Leah Daughtry, CEO of her party's upcoming convention, emphasizes 'public holiness.'
The CEO of this summer's Democratic National Convention and chief of staff to party head Howard Dean is also the pastor of a Pentecostal church. Since 2005, she has led the party's outreach to religious groups as it seeks to reverse its image of being less than faith-friendly.
For Ms. Daughtry, faith and politics have been a natural mix since childhood, and she welcomes the chance to correct the idea that Democrats are hostile to religion. "For thousands of people of faith who have always been part of the party, that label became more than we could bear," she says in a phone interview. "Most of us are in the Democratic Party because we see the values of our faith mirrored in it."
The Republican Party has successfully assumed the religion mantle for three decades. With a large contingent of nonbelievers among the Democrats, and the party's strong support for the separation of church and state, Democratic candidates were often reticent to speak about faith. But after the 2004 election revealed that values were motivating factors for many voters, the party was ripe for change, says Tony Campolo, a prominent evangelical pastor, professor, and author, who is on the Democratic platform committee.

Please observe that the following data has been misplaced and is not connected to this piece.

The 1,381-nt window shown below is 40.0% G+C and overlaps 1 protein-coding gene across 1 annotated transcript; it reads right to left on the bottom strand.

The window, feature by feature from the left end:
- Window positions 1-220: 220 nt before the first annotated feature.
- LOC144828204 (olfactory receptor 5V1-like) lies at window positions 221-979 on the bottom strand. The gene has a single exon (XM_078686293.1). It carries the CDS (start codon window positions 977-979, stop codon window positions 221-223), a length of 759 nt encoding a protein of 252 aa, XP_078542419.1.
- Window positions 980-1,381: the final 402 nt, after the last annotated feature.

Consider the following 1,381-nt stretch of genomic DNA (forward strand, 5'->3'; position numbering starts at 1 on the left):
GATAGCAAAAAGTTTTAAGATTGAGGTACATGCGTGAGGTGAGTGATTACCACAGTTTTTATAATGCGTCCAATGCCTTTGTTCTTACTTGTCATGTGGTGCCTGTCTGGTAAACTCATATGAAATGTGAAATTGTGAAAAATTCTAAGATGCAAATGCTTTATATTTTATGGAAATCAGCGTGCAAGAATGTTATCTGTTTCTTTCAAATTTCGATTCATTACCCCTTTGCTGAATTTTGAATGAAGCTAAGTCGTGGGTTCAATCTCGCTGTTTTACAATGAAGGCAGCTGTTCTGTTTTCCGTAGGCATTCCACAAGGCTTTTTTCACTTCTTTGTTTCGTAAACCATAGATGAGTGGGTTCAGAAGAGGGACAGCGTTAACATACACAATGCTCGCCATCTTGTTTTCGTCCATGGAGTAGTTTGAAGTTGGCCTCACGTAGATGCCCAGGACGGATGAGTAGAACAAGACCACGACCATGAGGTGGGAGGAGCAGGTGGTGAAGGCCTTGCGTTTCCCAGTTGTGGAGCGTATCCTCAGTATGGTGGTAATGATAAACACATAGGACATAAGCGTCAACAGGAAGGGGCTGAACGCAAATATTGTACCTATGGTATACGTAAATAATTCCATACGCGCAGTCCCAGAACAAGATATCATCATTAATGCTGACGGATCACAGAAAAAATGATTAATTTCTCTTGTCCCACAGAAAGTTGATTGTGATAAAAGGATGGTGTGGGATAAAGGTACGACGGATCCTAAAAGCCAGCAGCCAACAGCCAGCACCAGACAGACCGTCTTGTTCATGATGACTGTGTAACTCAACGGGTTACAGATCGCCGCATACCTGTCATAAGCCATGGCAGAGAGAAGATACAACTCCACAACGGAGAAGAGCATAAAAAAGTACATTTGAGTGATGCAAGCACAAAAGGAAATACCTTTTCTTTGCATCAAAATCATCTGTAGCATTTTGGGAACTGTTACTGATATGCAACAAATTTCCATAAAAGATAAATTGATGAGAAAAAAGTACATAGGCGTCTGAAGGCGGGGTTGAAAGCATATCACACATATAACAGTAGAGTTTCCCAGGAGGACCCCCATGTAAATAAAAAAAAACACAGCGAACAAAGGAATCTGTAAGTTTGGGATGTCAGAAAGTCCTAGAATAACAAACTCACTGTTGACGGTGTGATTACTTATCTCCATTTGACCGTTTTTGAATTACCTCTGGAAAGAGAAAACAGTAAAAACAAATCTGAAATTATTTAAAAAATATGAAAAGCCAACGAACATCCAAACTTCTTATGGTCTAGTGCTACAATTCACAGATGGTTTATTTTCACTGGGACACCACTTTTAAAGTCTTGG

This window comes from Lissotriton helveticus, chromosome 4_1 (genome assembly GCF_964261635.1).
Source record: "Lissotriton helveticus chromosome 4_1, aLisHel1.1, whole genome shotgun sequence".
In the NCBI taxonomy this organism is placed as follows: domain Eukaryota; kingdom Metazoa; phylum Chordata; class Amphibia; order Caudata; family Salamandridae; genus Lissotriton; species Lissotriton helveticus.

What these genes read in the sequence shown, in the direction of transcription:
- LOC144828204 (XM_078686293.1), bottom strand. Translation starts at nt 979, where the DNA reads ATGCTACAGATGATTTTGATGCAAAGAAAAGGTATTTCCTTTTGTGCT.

When Daughtry became Mr. Dean's No. 2 in early 2005, she recommended an active outreach to religious groups, called Faith in Action (FIA), and he concurred. "His first conference call as chairman was with some faith leaders," she says. The aim was to open lines of communication.
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